By Jessianne Castle EBS Contributor
BOZEMAN – In a crowded room of approximately 70 at the Bozeman Lindley Center, homeowner Jeff Moore recently described what it was like to watch from his home as smokejumpers leapt from an aircraft while a separate plane dropped red plumes of fire retardant just a few miles away.
Moore, who owns property near O’Rea Creek west of Livingston, waited for the call to evacuate as the September 2017 fire quickly spread from a single bolt of lightning, coming uncomfortably close to his home.
“The way it came so fast, it really felt like we were just a tinderbox,” he said. “When there’s a big snow year, we’re not as worried about fire [but] when it’s a really small snowfield then we get pretty concerned about fire.”
Moore’s first-hand account was one of three given during the Greater Gallatin Watershed Council’s annual meeting on Jan. 30, and the impacts of drought were at the forefront of the night. In addition to Moore, fly-fishing guide Dale Sexton and Leavitt Group insurance agent Josh Pulst shared their experiences related to low stream flow due to drier seasons and the devastating loss that’s caused by fire.
“For most of us in the Gallatin watershed, drought remains a relatively abstract concept,” said GGWC board chair Lilly Deford. “Sure, we all dread smoke season, but we’re lucky. For most of us, it’s not our house going up in flames, it’s not our child’s tuition wilting in the fields, and it’s not our business loan going belly-up like the whitefish on the Yellowstone.”
However, Deford said she hopes the stories of others can serve as a reminder for how important watershed stewardship is. “We’re seeing drier spells march their way across the state,” she added.
Holly Hill, the coordinator for GGWC, said their organization works closely with farmers and ranchers in the Gallatin Valley. “In talking directly with agricultural producers in the area, it’s clear water shortages are becoming more likely,” she said. “Even after last year’s snow levels, by the middle of the summer, many producers were experiencing water shortages.”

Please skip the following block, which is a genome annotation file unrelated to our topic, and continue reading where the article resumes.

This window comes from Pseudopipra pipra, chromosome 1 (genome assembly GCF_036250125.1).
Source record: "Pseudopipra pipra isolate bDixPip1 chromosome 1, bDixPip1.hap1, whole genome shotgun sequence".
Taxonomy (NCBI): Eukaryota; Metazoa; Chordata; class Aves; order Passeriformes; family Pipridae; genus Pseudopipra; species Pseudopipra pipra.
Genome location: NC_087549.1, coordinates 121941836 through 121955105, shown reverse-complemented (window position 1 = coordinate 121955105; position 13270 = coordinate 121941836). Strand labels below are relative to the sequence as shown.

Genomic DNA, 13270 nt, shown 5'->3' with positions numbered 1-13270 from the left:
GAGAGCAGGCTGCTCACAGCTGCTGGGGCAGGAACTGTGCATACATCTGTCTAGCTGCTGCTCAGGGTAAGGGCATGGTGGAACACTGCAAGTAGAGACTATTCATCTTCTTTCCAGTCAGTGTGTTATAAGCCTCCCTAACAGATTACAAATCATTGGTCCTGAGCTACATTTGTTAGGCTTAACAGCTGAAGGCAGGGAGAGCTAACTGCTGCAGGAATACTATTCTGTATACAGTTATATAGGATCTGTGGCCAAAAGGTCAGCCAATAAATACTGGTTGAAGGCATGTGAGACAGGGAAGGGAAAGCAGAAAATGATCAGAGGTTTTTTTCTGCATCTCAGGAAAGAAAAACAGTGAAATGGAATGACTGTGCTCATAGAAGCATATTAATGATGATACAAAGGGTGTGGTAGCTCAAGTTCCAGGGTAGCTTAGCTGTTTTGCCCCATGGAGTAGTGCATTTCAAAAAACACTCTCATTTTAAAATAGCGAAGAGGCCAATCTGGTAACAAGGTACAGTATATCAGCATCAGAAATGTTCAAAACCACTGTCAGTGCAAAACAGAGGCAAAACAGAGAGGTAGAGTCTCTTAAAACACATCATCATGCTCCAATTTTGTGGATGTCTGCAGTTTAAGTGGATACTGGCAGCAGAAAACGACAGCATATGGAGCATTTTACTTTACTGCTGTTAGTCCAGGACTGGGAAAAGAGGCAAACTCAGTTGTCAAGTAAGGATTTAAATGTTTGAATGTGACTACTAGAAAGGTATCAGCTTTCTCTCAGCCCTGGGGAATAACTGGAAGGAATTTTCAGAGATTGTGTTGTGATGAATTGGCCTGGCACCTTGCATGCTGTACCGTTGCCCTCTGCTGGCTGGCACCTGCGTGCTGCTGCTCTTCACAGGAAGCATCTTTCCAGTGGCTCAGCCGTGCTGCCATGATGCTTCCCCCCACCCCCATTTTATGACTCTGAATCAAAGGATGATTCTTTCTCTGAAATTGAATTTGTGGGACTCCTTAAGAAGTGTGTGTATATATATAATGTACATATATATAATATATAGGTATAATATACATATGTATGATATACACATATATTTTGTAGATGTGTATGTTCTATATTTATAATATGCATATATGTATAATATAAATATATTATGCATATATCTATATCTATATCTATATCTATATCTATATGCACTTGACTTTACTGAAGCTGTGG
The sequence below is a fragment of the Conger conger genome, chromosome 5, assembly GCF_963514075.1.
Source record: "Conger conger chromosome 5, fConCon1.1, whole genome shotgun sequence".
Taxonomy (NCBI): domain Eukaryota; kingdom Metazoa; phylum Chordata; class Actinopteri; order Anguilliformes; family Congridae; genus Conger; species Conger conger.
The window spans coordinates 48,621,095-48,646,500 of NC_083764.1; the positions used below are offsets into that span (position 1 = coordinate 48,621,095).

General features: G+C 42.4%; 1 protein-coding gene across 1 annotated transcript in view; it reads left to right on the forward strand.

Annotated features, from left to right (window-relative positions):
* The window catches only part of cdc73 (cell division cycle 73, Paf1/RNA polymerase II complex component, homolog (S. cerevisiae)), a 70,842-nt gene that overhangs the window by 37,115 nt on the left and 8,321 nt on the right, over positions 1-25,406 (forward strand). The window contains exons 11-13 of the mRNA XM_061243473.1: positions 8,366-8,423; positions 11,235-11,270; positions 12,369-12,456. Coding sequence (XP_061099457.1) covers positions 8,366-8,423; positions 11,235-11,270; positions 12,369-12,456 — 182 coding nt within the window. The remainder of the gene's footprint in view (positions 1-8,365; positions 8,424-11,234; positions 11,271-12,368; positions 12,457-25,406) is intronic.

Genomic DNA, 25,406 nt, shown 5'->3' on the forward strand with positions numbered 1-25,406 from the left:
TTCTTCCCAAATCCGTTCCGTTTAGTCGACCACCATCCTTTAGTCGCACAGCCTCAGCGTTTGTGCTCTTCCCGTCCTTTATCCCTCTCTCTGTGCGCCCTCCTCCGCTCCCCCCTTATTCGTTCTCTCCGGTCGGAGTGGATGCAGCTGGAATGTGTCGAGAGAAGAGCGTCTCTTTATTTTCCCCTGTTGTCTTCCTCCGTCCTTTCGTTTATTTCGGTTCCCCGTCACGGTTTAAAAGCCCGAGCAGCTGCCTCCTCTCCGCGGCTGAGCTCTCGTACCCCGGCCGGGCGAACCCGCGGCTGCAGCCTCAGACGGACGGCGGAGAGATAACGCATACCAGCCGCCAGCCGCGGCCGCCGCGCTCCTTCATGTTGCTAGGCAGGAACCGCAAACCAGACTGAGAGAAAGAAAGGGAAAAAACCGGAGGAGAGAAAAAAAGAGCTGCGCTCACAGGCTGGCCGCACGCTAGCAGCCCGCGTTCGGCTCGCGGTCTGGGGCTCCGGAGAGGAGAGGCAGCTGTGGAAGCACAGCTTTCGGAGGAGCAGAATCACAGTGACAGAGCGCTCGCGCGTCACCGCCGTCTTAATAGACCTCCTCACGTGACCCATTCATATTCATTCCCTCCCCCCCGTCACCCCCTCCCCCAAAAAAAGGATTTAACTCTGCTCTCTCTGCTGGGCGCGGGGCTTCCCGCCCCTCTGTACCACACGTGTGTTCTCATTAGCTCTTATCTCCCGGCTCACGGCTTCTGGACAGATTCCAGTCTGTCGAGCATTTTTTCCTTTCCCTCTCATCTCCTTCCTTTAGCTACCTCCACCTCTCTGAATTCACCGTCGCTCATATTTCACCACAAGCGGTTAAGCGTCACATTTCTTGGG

Over the past three years, GGWC has worked in partnership with the Gallatin River Task Force, the city of Bozeman, Gallatin Conservation District and Association of Gallatin Agricultural Irrigators, among others, in developing a watershed-wide plan for drought resiliency. A part of the larger planning effort by the Department of Natural Resources and Conservation for the Upper Missouri River Basin, this work takes a close look at the Gallatin watershed as a sub-basin to the Missouri.
An ongoing effort, this has led to the development of unique watershed stewardship programs based on community-specific interests.
“Everyone’s perspective of drought is a little different,” said Emily Casey, the water conservation coordinator for GRTF. Through public meetings and surveys, GRTF has been able to establish a water stewardship program for Big Sky.
“People [in Big Sky] were really interested and engaged in having this program where they could see individual participation,” Casey said. As a result, GRTF has implemented a series of rebate programs that encourage the community to save water by installing water-efficient home fixtures. This includes toilets and washing machines, as well as weather-based “smart” sprinkler systems.
While Big Sky enjoys a measure of natural insulation from the effects of drought—many north-facing slopes and the abundance of forest cover around rivers can help protect against rising temperatures—there is still an increased risk of wildfire during drier summers. Casey also said drought can impact the length of the ski season, which directly affects economics in the region.
“The natural features are a benefit, but I think a big part of it is the interconnectedness of the river and we need to be aware,” she said. “Users upstream need to be more proactive of how we’re using our resources.” In preparation for spring, Casey said the Big Sky community can be proactive by thinking about ways to implement water-wise landscaping and installing efficient irrigation systems that utilize rain sensors.
To further encourage water efficiency, the Big Sky Water and Sewer District charges customers on a tiered water-rate schedule, meaning homeowners who use more gallons of water are charged a higher rate per gallon. This contrasts sharply with the $30 flat rate the district once charged, which resulted in a lot of wasted water, according to BSWSD Water Superintendent Jim Muscat. He added that in 2018, the district used approximately half the amount of water that was being used on an annual basis in the late ’70s and early ’80s.
“We have enough water currently,” Muscat said. “But conservation has always been a good idea.”